My mother was born in 1951 and raised in Kemi, Finland, a small town in the southernmost reaches of Lapland about thirty kilometers from the Swedish border. She has lived in the U.S. for the last 41 years and has always (at least in my twenty-something year memory) kept this white cap on her dresser. Finns call this accessory an ylioppilaslakki, a hat given to all graduates of lukio, or the Finnish high school equivalent. In recent years, the Finnish education system has remained ranked as one of the best in the world. However, during my mom’s childhood, the system revered today was just beginning to take shape. Starting after WWII, Finland began investing in a structure that provided more equitable educational opportunity for all young Finns. The process was gradual and even in 1970, the year my mom matriculated from lukio, only 30 percent of Finnish adults had obtained the same upper-secondary diploma. My mom was the first in her family to attend college, earning a Bachelor of Science from the University of Helsinki. A year later, she secured admission to Brigham Young University along with an accompanying graduate teaching assistantship to pay for her tuition. Although my mother’s education-migration story is uncommon for her time, her determination and investment in education echoed the national aspirations that called for reform. Every May 1st, Finns of all ages don their ylioppilaslakkis for a celebration called Vappu in a show of both personal and patriotic pride.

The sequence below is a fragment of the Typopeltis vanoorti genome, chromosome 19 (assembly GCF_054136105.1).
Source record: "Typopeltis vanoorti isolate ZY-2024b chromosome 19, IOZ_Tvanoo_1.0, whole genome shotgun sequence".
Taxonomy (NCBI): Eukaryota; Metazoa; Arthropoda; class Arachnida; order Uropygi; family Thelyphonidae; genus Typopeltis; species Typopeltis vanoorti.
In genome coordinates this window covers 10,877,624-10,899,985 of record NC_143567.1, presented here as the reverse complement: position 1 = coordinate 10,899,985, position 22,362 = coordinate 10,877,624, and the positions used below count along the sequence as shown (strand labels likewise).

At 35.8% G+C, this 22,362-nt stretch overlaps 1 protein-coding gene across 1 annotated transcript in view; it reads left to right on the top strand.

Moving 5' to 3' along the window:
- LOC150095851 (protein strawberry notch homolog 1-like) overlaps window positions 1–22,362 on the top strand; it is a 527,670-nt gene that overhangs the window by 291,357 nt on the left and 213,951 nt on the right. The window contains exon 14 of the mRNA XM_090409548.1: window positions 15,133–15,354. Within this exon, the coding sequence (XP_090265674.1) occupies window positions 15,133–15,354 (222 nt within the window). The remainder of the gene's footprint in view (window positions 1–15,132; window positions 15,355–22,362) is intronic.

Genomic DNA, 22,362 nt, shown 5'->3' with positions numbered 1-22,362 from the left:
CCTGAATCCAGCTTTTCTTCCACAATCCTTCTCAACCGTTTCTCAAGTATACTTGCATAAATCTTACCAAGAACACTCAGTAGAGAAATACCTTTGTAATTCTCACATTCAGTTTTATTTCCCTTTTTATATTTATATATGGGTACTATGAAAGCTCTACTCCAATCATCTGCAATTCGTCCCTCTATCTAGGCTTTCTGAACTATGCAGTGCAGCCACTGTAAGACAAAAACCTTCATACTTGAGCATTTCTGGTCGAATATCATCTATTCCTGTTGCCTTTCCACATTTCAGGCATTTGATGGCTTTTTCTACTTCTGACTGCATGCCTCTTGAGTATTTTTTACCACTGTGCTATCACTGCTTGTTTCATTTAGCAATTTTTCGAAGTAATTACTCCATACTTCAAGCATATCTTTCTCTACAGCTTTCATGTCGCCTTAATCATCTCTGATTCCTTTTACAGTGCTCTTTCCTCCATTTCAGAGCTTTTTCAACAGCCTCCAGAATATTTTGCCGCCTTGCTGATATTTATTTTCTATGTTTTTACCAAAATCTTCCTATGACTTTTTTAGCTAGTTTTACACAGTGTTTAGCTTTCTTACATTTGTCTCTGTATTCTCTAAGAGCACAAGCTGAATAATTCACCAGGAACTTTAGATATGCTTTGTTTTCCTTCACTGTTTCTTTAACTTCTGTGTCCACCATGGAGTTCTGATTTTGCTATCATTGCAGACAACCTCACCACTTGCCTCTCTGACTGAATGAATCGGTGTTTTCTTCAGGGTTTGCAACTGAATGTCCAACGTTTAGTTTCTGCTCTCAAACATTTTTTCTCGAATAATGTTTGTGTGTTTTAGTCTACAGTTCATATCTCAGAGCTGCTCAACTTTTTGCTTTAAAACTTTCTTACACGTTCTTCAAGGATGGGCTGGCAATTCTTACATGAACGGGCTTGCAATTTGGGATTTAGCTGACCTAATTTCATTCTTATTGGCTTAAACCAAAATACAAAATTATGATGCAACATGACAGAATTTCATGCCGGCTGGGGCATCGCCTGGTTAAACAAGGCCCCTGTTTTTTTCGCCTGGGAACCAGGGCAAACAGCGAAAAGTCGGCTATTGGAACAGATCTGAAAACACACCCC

– Kim M.